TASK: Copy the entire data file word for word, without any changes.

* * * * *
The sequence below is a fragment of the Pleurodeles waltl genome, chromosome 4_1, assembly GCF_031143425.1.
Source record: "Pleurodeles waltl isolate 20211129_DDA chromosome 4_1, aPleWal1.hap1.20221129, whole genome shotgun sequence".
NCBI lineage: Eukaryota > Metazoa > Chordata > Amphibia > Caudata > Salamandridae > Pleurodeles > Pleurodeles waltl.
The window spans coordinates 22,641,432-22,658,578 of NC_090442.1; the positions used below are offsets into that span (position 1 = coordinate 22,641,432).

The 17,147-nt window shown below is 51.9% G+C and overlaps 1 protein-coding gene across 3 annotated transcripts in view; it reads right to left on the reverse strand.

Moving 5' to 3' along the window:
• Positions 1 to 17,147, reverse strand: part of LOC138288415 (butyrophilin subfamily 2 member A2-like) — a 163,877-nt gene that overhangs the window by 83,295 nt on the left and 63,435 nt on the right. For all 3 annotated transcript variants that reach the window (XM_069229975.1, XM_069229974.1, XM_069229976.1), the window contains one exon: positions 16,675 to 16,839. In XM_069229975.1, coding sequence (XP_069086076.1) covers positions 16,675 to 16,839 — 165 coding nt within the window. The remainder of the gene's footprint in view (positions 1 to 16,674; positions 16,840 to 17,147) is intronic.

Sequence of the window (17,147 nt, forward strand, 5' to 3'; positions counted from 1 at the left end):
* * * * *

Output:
The sequence below is a fragment of the Pleurodeles waltl genome, chromosome 4_1, assembly GCF_031143425.1.
Source record: "Pleurodeles waltl isolate 20211129_DDA chromosome 4_1, aPleWal1.hap1.20221129, whole genome shotgun sequence".
NCBI lineage: Eukaryota > Metazoa > Chordata > Amphibia > Caudata > Salamandridae > Pleurodeles > Pleurodeles waltl.
The window spans coordinates 22,641,432-22,658,578 of NC_090442.1; the positions used below are offsets into that span (position 1 = coordinate 22,641,432).

The 17,147-nt window shown below is 51.9% G+C and overlaps 1 protein-coding gene across 3 annotated transcripts in view; it reads right to left on the reverse strand.

Moving 5' to 3' along the window:
• Positions 1 to 17,147, reverse strand: part of LOC138288415 (butyrophilin subfamily 2 member A2-like) — a 163,877-nt gene that overhangs the window by 83,295 nt on the left and 63,435 nt on the right. For all 3 annotated transcript variants that reach the window (XM_069229975.1, XM_069229974.1, XM_069229976.1), the window contains one exon: positions 16,675 to 16,839. In XM_069229975.1, coding sequence (XP_069086076.1) covers positions 16,675 to 16,839 — 165 coding nt within the window. The remainder of the gene's footprint in view (positions 1 to 16,674; positions 16,840 to 17,147) is intronic.

Sequence of the window (17,147 nt, forward strand, 5' to 3'; positions counted from 1 at the left end):